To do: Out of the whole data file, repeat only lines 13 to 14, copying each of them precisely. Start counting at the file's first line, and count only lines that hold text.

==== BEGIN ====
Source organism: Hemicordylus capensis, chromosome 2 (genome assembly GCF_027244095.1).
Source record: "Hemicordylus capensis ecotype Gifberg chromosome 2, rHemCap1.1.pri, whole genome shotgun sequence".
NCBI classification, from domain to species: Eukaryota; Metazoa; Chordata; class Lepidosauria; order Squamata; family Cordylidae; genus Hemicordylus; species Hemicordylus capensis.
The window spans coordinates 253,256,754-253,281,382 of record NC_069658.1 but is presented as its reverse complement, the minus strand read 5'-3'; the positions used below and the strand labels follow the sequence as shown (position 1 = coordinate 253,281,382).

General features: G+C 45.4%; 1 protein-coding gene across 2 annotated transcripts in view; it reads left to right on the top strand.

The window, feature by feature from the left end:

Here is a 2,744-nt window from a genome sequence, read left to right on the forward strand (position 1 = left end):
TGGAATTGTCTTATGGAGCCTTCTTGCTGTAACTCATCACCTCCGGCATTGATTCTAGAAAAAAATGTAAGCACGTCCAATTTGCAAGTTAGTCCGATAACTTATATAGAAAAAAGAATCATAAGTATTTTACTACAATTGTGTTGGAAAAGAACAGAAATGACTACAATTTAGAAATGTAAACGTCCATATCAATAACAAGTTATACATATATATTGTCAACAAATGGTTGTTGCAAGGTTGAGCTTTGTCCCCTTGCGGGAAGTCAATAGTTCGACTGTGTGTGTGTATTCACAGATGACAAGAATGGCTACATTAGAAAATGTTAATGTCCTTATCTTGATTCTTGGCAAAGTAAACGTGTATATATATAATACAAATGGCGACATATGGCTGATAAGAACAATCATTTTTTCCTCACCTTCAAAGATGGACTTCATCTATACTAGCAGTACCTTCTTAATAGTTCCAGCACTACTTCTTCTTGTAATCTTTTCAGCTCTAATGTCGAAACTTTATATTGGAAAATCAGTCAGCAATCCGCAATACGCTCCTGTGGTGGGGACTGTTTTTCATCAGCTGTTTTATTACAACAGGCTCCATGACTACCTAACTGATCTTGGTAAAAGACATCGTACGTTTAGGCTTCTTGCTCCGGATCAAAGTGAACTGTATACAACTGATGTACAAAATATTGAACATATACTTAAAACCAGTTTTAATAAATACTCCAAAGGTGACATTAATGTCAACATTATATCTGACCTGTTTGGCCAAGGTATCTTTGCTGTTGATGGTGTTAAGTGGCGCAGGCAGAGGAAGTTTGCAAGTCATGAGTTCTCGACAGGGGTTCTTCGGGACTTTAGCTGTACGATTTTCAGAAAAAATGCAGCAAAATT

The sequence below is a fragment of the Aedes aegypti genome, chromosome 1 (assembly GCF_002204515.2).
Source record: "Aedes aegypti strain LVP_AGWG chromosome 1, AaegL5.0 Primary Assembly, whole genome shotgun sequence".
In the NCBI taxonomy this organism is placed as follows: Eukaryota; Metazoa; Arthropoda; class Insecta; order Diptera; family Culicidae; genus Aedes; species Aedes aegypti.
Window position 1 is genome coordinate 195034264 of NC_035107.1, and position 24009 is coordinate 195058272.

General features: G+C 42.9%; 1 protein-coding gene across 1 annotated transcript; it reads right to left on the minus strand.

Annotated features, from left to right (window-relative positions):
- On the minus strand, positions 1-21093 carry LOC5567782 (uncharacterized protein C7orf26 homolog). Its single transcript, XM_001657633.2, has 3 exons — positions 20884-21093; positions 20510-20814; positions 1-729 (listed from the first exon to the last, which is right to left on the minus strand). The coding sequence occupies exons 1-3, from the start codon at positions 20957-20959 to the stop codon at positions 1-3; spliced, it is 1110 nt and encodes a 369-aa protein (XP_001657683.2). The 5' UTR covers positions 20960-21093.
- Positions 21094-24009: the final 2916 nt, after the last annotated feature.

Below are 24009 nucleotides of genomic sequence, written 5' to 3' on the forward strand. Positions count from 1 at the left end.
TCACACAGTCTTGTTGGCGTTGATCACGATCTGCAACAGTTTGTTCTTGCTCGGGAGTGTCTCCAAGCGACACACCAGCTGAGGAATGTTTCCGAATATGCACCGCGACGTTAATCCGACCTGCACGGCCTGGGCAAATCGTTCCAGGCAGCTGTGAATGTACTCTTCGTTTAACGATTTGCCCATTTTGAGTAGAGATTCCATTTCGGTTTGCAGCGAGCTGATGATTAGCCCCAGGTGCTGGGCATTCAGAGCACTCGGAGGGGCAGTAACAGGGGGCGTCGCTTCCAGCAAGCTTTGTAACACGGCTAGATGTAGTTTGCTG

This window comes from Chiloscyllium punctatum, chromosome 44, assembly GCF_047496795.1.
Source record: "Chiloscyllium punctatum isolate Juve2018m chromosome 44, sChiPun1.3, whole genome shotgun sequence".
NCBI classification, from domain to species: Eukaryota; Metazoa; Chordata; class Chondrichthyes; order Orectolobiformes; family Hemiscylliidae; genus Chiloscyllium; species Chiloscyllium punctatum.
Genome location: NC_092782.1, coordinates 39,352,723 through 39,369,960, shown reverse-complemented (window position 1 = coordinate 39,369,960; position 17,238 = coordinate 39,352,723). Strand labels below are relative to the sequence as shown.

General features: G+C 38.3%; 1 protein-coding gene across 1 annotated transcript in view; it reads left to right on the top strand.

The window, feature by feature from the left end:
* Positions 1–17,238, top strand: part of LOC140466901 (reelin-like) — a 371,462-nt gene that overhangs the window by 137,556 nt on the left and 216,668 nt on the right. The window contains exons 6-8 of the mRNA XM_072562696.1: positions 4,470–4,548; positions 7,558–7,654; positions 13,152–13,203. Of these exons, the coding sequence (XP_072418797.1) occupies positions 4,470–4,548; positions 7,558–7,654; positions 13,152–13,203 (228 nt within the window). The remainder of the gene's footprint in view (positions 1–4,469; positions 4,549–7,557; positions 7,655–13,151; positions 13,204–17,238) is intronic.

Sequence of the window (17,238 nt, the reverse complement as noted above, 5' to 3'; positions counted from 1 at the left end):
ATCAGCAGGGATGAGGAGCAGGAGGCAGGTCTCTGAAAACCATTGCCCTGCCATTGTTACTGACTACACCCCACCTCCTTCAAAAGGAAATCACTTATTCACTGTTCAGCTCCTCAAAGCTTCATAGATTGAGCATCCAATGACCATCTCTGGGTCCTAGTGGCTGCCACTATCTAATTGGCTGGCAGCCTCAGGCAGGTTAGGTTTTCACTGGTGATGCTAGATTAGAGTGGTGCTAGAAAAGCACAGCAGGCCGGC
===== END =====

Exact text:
General features: G+C 42.9%; 1 protein-coding gene across 1 annotated transcript; it reads right to left on the minus strand.

Annotated features, from left to right (window-relative positions):